There are different ways to explore Antarctica – and they highly depend on the transportation you use to get there. The easiest and most common way to travel to Antarctica is via cruise ship. If you choose a 500+ passenger liner, you will get to see the stunning polar landscapes, glistening icebergs, and colonies of penguins – all you wanted to experience in Antarctica – but from afar, as you will not be able to go on landings or get closer to nature and wildlife than observing it from the open decks. If, however, you wish to truly explore Antarctica, here is a list of opportunities open to those who travel with small-ship expedition cruise operators:
For travelers with sea kayaking experience, paddling in Antarctica is one of the most intimate ways to get to know the polar regions and truly appreciate their beauty. It provides a different perspective on the landscapes, scenery, and wildlife. Kayaking with a small guided group almost feels like having the moment to yourself, only sharing it with like-minded passengers, and perhaps penguins, seals, and whales. If you are interested in joining the Sea Kayak Club but have no prior experience, cruise operators suggest you gain some before going on a trip to guarantee your safety and to be able to truly enjoy kayaking.
Camping in Antarctica might seem strange when you first think about it – who would want to leave behind the warm bed on the ship and spend the night on the ice on the world’s coldest continent? However, the times of the early explorers who had to brave severe polar weather are in the past. Antarctic cruises take place in the austral summer, from October to March, and the weather is mild enough to camp out equipped with modern gear. Camping in Antarctica is an opportunity to completely immerse into the polar wilderness, disconnect from the world, and have something literally cool to tell your friends about!
The Arctic and Antarctica have pretty rocky terrains, plenty of valleys, cliffs, and mountains. The geology is perfect for hikers of all levels of experience to indulge in long walks and treks. Of course, you can trail along the beach if you are not interested – but for those who don’t mind a little exercise, trekking higher allows for stunning views and great photographs, and gets you closer to nature and wildlife – say, some remote bird colonies or penguin rookeries inaccessible otherwise. History buffs will also enjoy doing the Shackleton Walk – a hike following the great explorer’s journey to Grytviken, South Georgia.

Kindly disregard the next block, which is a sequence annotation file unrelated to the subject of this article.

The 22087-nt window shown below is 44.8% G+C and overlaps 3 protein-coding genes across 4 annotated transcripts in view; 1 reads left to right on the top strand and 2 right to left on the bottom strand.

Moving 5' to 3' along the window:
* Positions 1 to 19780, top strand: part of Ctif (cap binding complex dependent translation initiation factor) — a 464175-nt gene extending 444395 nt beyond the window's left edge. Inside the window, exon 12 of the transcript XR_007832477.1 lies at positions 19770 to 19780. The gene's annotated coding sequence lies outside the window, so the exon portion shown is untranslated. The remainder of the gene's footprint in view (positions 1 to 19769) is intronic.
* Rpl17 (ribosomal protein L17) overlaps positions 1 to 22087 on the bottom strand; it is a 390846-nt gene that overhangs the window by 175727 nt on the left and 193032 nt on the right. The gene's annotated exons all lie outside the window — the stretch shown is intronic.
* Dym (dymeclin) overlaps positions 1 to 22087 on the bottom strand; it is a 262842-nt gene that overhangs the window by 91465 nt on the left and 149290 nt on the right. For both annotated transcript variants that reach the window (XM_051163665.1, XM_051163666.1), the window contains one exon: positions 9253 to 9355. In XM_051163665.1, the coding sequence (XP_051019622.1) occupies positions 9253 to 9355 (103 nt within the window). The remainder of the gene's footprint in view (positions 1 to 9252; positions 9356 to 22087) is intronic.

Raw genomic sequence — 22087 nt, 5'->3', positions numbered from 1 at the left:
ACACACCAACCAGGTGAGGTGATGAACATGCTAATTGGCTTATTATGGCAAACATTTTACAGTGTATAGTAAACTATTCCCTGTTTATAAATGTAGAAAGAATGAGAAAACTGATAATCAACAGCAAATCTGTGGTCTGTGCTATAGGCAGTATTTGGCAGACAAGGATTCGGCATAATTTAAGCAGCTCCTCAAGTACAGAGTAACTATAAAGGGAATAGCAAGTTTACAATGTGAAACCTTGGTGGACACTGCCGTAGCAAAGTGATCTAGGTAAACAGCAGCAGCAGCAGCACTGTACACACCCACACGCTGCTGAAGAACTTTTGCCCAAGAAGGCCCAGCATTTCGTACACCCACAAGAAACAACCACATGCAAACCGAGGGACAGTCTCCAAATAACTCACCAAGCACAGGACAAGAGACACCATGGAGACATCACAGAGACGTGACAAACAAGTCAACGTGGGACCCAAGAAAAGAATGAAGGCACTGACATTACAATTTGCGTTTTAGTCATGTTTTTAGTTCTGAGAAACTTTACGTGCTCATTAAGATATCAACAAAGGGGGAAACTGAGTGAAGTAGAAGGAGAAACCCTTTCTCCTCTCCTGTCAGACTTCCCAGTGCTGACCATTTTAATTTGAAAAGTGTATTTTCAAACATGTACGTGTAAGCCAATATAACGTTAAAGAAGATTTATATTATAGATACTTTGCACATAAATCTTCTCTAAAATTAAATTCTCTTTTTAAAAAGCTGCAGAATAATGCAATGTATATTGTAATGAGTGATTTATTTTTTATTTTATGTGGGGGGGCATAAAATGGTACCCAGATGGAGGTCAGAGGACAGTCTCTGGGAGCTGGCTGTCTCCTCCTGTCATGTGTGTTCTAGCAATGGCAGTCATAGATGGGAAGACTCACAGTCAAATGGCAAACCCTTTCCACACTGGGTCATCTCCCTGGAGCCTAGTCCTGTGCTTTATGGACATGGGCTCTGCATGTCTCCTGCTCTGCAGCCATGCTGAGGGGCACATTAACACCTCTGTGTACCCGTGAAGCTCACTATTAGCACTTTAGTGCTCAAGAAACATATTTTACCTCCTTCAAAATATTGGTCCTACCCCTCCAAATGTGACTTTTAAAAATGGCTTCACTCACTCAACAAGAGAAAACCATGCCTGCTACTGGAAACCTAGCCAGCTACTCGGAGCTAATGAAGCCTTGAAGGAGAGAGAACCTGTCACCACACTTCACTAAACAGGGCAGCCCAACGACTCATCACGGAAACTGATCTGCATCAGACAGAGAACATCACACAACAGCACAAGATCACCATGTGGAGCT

As we mentioned in the beginning of the article, traveling to the polar regions onboard a large cruise liner will not get you close enough to all the stunning features Antarctica offers. Mostly because you will hardly be able to make landings – there is almost no port infrastructure in the remote high latitudes. Be sure to look for a ship that has a fleet of Zodiacs – small inflatable boats that can get you to all the little isles and secluded harbors. Zodiac cruising is one of the best ways to get closer to the polar regions while keeping a safe distance and minimizing the environmental impact.
It’s likely that your internal camera will be constantly snapping photos during your trip and you’ll have many unforgettable images stored in your mind. But whether you are a pro or prefer taking photos on your smartphone, Antarctica has countless photo and video opportunities for any traveler alike. You’ll be inspired by the place, wildlife, landscapes, and ice features, the light and glistening snow – just make sure that you bring a spare memory card or two to make all the photos you want!
As you can see, there are many ways to explore Antarctica – not just the once listed above. You can also include research station visits to your trip and get to know how scientists live and work at the end of the world, or go on a wildlife adventure with a focus on the fauna of the polar regions. Whichever approach and activity you choose, be sure to travel with a small-ship cruise operator to maximize your expedition experience. And now you may also explore our Antarctic cruises aboard the 114-passenger m/v Sea Spirit!